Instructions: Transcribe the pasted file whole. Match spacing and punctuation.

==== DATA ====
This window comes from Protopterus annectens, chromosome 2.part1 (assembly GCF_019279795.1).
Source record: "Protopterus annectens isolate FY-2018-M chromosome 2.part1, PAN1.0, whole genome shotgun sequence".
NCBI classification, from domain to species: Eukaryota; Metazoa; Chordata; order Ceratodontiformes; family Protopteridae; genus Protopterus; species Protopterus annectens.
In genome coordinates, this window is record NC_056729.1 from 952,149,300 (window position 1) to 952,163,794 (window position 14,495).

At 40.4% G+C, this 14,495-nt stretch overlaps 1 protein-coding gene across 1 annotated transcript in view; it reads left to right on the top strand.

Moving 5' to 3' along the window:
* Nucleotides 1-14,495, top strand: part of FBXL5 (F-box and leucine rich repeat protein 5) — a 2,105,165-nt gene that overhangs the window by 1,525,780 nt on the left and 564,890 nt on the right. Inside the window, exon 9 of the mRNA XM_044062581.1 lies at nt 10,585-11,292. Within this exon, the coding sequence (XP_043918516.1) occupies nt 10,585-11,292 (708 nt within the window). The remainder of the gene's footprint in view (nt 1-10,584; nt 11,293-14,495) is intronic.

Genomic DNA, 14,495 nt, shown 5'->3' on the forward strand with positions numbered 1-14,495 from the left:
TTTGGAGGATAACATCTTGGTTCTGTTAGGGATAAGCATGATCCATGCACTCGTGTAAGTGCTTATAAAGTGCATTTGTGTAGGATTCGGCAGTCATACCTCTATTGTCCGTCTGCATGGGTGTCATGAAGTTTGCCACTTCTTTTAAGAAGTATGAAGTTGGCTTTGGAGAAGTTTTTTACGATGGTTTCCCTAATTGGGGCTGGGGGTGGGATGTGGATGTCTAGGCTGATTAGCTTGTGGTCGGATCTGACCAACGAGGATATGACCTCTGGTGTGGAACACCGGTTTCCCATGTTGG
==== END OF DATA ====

This window comes from Protopterus annectens, chromosome 2.part1 (assembly GCF_019279795.1).
Source record: "Protopterus annectens isolate FY-2018-M chromosome 2.part1, PAN1.0, whole genome shotgun sequence".
NCBI classification, from domain to species: Eukaryota; Metazoa; Chordata; order Ceratodontiformes; family Protopteridae; genus Protopterus; species Protopterus annectens.
In genome coordinates, this window is record NC_056729.1 from 952,149,300 (window position 1) to 952,163,794 (window position 14,495).

At 40.4% G+C, this 14,495-nt stretch overlaps 1 protein-coding gene across 1 annotated transcript in view; it reads left to right on the top strand.

Moving 5' to 3' along the window:
* Nucleotides 1-14,495, top strand: part of FBXL5 (F-box and leucine rich repeat protein 5) — a 2,105,165-nt gene that overhangs the window by 1,525,780 nt on the left and 564,890 nt on the right. Inside the window, exon 9 of the mRNA XM_044062581.1 lies at nt 10,585-11,292. Within this exon, the coding sequence (XP_043918516.1) occupies nt 10,585-11,292 (708 nt within the window). The remainder of the gene's footprint in view (nt 1-10,584; nt 11,293-14,495) is intronic.

Genomic DNA, 14,495 nt, shown 5'->3' on the forward strand with positions numbered 1-14,495 from the left:
TTTGGAGGATAACATCTTGGTTCTGTTAGGGATAAGCATGATCCATGCACTCGTGTAAGTGCTTATAAAGTGCATTTGTGTAGGATTCGGCAGTCATACCTCTATTGTCCGTCTGCATGGGTGTCATGAAGTTTGCCACTTCTTTTAAGAAGTATGAAGTTGGCTTTGGAGAAGTTTTTTACGATGGTTTCCCTAATTGGGGCTGGGGGTGGGATGTGGATGTCTAGGCTGATTAGCTTGTGGTCGGATCTGACCAACGAGGATATGACCTCTGGTGTGGAACACCGGTTTCCCATGTTGG